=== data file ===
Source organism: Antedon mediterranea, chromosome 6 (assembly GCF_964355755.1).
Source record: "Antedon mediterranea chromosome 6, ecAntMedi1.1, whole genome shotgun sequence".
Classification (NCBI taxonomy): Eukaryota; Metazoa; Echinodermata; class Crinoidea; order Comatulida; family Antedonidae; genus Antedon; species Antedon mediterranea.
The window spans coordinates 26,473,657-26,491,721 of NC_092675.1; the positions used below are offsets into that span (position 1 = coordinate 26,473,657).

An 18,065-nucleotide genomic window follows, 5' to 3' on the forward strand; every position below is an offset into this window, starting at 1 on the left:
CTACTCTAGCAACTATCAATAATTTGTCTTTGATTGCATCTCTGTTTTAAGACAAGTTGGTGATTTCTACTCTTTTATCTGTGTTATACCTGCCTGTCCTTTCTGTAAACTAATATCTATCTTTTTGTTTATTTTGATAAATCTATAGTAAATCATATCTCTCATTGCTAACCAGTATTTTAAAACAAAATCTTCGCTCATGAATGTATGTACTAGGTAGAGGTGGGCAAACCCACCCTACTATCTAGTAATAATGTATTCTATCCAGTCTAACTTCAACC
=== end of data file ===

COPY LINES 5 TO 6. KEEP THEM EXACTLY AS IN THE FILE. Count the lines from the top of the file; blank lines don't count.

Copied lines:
An 18,065-nucleotide genomic window follows, 5' to 3' on the forward strand; every position below is an offset into this window, starting at 1 on the left:
CTACTCTAGCAACTATCAATAATTTGTCTTTGATTGCATCTCTGTTTTAAGACAAGTTGGTGATTTCTACTCTTTTATCTGTGTTATACCTGCCTGTCCTTTCTGTAAACTAATATCTATCTTTTTGTTTATTTTGATAAATCTATAGTAAATCATATCTCTCATTGCTAACCAGTATTTTAAAACAAAATCTTCGCTCATGAATGTATGTACTAGGTAGAGGTGGGCAAACCCACCCTACTATCTAGTAATAATGTATTCTATCCAGTCTAACTTCAACC